New Work or agile initiatives often start with a paradox: The aim is more self-organization and more “distributed responsibility” throughout the workforce but the starting impulse comes out of the still hierarchical organization, aka the top management. This top management and the whole community of leaders live from now on in a difficult situation: On the one hand they should foster the change and “lose the rope”, on the other hand they are still responsible for the company results and have grown into a business world where mentally leadership is associated with values like control, punishment, the dominance of statistical figures and so on.
So the top management and the leaders’ community must be treated seperately for their change of mindset will be the biggest. They need to be given the opportunity to exchange doubts, to clarify leadership principles and to form an honest (!) and secure (!) way to work with each other – before working with the employees. Often the top management also needs coaching to reflect their own fears and what they can contribute to the new mindset process. Without the commitment of the top maangement and the leaders’ community the miyamoto process will die before it has even started.
2. Make allies, not enemies
Most people don’t like change – and that’s okay. Change is tiring, sometimes frustrating, with an open end. But people react differently to change – and these individual approaches should be used for the change process. Let’s say, that 20 % of the employees welcome change and hope for the better. 60 % are on the brink and 20 % fear change and are not willing to cooperate. Often it is said that change should concentrate on these last 20 % – to persuade them and to avoid resistance and sabotage.
I would go the other way. Look for allies and partners in the top 20 % and in the middle 60 %. Convince people by your personal honesty and openness to give you credit for leading them. Don’t bullshit them. Talk about risks, maybe your personal fears. But also about why that change makes sense to you and why you need their support. Employees are adults, but are often treated like Kindergarten children. Stop that. If your employees feel that they are taken seriously, they are much more likely to cooperate and even be ambassadors for the change.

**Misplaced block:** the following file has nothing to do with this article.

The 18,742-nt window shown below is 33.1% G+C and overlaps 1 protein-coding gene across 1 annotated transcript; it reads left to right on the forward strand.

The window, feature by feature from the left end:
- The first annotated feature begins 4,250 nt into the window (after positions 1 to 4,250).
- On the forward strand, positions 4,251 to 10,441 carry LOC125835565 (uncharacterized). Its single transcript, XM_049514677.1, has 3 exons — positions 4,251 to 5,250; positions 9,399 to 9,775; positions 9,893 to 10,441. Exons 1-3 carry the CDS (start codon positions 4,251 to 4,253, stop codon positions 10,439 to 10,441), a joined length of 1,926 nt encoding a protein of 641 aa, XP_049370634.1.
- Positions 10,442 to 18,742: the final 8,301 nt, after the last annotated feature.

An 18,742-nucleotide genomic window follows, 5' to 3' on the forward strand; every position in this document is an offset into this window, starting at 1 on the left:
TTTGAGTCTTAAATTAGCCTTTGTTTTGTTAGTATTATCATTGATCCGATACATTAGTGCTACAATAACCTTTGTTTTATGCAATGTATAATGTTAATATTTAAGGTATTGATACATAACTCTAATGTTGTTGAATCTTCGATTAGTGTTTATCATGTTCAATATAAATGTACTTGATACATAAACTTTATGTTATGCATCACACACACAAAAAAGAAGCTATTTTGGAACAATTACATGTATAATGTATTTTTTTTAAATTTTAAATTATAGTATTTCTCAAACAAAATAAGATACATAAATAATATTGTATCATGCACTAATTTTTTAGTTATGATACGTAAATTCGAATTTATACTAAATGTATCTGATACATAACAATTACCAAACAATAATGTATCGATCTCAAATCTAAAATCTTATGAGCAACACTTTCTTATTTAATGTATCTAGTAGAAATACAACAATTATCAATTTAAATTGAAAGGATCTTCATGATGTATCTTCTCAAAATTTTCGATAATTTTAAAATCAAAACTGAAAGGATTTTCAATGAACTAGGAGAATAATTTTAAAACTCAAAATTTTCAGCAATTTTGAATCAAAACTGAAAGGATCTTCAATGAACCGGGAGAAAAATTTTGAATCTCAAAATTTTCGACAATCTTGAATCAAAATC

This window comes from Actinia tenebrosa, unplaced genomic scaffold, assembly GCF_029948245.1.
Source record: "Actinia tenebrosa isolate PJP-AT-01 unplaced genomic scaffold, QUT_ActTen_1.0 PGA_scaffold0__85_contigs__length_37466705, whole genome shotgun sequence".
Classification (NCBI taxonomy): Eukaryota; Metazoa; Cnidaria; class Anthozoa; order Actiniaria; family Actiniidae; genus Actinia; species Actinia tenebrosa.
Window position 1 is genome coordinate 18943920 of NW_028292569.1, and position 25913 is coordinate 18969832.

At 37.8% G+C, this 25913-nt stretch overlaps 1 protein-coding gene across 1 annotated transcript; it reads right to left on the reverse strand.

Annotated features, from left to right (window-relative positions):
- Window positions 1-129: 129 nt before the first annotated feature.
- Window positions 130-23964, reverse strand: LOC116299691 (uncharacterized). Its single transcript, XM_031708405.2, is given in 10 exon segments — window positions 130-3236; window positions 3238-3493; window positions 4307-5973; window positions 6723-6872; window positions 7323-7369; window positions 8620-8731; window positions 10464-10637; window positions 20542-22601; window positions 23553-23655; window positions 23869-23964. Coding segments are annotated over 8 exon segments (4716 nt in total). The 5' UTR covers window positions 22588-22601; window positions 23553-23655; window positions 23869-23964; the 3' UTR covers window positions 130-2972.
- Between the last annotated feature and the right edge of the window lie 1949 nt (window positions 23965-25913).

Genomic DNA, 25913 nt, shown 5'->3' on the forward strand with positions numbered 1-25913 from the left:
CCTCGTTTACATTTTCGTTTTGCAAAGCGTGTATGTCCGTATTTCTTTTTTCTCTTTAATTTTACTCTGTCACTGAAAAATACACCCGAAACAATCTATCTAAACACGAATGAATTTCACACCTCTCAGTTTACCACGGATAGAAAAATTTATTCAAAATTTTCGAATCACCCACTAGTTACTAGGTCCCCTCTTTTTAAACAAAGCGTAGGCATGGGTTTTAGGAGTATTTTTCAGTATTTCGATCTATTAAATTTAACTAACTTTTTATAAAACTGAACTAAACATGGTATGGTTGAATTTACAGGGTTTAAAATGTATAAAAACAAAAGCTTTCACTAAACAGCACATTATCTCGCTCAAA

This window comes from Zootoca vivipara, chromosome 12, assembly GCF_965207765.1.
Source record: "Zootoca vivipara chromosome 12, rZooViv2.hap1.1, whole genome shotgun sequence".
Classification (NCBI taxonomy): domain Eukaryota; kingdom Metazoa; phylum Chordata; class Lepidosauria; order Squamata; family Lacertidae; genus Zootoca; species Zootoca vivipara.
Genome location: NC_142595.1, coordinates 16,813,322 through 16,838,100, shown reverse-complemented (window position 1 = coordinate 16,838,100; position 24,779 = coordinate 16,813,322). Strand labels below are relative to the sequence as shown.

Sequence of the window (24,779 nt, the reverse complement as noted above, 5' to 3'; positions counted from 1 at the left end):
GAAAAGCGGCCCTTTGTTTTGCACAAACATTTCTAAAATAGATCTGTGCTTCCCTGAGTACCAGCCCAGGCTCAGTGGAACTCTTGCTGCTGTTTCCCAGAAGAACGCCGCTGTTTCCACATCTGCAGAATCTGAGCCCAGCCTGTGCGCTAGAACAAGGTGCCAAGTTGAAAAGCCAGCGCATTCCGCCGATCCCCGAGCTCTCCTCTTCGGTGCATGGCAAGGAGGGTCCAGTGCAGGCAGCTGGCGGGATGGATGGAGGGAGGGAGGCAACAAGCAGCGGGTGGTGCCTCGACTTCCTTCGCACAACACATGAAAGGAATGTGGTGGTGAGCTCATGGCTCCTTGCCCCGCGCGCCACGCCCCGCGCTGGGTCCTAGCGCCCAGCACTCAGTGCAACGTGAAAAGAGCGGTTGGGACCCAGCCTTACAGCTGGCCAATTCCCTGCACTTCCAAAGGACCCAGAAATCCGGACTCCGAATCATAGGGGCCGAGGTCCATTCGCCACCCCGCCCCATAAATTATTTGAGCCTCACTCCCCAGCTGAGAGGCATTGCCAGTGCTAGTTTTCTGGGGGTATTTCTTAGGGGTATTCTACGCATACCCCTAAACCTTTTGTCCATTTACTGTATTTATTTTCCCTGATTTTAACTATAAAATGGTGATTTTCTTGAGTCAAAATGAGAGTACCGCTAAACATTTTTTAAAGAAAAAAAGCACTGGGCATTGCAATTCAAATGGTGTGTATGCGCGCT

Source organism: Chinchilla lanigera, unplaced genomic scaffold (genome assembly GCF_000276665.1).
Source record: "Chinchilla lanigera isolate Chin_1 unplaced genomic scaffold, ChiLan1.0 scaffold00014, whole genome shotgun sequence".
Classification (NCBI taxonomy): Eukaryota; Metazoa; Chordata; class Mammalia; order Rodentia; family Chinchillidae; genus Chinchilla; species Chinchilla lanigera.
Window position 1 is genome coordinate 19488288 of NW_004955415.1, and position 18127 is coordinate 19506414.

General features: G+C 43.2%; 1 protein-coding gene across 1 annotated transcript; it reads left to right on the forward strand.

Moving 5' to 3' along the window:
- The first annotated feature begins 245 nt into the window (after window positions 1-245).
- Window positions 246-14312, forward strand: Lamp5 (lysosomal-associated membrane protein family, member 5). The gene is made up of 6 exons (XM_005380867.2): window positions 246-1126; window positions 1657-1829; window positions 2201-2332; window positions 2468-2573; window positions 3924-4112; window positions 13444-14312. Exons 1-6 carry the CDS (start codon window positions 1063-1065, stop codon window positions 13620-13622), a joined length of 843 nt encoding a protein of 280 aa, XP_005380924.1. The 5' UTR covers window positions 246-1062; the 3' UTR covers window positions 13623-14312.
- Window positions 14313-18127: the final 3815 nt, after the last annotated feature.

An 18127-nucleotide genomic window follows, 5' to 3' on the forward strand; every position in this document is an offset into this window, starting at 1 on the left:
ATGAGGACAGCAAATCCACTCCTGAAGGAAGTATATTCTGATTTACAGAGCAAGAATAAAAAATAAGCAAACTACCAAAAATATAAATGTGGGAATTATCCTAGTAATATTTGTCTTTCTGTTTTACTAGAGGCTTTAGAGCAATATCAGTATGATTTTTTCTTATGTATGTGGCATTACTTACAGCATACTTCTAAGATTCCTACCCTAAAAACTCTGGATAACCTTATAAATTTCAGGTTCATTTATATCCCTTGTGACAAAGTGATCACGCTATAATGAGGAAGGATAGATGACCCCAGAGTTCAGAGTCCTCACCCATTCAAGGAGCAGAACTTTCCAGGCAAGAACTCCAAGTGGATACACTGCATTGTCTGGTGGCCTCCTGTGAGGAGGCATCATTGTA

3. Give people a voice
In most change projects the top management mistake information for communication. For employees this circumstance is in the best case irritiating, in the worst case desastrous for the acceptance and the promised outcome of the change. There’s a huge difference between information and communication: A CEO sending out an all-hands mail, informs his people about something. A CEO debating with company representatives (employees, works council etc.) communicates with his people.
To avoid reluctance and anger, stick to that rule: Give people a voice. They want to be heard. If you don’t think of employees as programmable objects, then don’t tread them like that. Use panels like Open Spaces, World Cafés, Bar Camps, Focus Groups – whatever suits you in the purpose of bringing people together and talk about the important things for them. Don’t judge, just listen. And make sure that the results of tha communication processes are processed and used for the further change initiative.
4. Let change happen
Although managers in organisations claim to welcome change, they often seem to be surprised when it actually happens. Not only because employees are – under the right circumstances – more curious and open-minded than they are considered to be, but because the changes sometimes takes a direction or is of an intensity the management underestimated in the first place. The reason is simple: When people get a taste of responsibility and purpose regarding their work, they want more of it.
So it is important to let the change happen even if that doesn’t completely fit the mental blueprint of the management. Even more, the ideas and learnings from these unintentional change aspects are often the most valuable ones. Because they provide the organisation with unexpected opportunities to grow, with insights for improvement and reflexions on the company culture.